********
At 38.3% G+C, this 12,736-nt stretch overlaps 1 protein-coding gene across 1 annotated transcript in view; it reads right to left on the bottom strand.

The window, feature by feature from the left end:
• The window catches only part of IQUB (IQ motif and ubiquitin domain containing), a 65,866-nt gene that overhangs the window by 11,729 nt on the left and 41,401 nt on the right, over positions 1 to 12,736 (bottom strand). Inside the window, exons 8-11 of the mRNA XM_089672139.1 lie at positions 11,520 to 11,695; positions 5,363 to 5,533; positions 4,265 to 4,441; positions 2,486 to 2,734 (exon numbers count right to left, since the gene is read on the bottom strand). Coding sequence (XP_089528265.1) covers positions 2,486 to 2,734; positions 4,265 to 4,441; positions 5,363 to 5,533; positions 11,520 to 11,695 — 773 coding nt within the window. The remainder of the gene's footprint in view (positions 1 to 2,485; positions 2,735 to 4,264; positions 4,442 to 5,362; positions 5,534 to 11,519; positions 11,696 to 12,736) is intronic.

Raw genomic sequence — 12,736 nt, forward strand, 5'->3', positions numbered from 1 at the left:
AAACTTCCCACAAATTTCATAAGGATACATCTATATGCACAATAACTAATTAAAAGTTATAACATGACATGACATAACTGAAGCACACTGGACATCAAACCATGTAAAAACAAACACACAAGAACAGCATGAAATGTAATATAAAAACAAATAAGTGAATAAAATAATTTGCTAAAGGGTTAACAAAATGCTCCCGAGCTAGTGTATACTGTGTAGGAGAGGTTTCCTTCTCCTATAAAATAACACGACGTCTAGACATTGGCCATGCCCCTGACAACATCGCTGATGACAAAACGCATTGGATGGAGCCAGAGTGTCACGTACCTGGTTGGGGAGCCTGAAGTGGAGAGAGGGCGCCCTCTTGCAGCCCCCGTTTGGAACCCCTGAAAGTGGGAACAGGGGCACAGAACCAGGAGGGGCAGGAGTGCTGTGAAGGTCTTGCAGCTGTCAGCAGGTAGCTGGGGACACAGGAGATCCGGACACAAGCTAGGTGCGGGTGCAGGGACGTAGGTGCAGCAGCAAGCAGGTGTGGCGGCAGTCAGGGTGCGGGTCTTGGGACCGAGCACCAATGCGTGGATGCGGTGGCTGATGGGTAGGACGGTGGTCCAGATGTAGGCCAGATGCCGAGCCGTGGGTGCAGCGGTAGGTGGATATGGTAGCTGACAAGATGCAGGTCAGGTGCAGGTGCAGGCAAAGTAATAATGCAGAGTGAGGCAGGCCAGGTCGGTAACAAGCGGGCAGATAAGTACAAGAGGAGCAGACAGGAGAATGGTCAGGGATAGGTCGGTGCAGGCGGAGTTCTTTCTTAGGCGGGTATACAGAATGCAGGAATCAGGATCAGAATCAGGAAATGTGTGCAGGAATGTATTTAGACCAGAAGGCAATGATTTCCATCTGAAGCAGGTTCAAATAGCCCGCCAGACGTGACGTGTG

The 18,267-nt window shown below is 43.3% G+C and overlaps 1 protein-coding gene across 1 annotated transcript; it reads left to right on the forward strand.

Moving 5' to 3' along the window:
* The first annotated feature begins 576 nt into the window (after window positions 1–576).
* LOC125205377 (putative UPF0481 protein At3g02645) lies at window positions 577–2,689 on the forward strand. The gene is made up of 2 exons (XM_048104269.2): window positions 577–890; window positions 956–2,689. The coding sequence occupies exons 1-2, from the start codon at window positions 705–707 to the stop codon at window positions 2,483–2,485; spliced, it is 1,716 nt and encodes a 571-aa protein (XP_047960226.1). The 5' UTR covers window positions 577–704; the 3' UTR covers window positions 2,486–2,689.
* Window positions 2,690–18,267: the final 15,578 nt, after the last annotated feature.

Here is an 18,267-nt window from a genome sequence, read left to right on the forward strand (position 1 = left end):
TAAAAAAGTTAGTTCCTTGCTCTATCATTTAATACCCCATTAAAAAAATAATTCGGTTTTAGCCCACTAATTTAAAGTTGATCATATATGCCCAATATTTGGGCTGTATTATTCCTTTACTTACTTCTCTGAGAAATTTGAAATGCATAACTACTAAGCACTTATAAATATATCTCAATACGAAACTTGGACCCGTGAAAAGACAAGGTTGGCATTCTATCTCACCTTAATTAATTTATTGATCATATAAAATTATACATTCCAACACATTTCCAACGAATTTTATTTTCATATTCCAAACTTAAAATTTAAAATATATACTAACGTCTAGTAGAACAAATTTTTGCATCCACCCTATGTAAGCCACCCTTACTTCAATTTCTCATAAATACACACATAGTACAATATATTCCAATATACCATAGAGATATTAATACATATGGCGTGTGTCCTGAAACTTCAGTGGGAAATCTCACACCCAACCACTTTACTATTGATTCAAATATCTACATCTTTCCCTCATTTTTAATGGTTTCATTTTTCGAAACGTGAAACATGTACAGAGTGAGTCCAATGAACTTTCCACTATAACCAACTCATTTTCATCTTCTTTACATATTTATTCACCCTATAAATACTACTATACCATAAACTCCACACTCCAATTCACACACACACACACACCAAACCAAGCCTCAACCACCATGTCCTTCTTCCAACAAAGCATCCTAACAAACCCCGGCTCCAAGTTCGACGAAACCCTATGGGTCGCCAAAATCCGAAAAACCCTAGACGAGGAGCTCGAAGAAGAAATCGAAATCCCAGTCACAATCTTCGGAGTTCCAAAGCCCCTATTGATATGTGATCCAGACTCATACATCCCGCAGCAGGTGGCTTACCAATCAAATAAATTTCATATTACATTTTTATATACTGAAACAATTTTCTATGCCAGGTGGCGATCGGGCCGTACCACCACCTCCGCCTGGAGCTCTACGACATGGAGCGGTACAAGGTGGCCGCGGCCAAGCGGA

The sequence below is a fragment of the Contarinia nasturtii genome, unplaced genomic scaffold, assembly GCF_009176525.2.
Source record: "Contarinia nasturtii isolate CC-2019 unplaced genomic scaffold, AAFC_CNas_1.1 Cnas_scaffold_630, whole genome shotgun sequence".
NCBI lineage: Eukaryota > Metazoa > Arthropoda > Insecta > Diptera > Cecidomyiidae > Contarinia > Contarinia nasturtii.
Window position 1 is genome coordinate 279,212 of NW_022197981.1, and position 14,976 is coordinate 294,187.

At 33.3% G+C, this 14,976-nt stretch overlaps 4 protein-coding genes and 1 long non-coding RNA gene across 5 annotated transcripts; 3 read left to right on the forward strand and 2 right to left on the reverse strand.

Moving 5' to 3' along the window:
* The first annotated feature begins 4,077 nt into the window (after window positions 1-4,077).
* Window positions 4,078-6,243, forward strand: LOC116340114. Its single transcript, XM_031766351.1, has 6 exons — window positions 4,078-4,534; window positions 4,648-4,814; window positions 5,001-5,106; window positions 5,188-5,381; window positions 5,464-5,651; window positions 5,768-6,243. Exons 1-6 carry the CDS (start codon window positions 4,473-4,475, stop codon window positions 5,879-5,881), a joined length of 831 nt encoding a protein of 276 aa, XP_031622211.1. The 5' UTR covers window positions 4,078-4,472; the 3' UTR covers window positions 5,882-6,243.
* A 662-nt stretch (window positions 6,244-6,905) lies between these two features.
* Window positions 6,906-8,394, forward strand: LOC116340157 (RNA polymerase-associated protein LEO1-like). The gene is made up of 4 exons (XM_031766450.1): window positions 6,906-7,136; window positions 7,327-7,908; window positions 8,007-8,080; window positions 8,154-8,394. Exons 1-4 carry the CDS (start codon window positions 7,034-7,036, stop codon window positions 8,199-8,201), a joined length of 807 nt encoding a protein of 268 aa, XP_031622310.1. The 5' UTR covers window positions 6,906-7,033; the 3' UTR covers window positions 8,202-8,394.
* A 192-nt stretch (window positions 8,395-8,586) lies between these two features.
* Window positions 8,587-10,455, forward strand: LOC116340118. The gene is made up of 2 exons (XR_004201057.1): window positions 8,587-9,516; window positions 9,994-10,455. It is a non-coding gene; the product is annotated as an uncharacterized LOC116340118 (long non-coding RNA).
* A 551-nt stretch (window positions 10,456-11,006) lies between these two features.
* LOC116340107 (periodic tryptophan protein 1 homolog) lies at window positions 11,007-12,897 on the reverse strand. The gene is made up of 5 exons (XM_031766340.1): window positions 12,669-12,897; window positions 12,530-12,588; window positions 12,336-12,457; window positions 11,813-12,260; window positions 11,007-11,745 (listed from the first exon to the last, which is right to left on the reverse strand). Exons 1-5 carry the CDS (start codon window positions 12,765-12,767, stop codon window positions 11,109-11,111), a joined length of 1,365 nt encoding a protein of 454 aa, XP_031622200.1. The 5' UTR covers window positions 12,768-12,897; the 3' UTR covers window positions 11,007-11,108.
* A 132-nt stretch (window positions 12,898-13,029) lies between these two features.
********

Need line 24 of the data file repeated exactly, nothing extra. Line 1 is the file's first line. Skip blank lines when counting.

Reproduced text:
* Window positions 8,587-10,455, forward strand: LOC116340118. The gene is made up of 2 exons (XR_004201057.1): window positions 8,587-9,516; window positions 9,994-10,455. It is a non-coding gene; the product is annotated as an uncharacterized LOC116340118 (long non-coding RNA).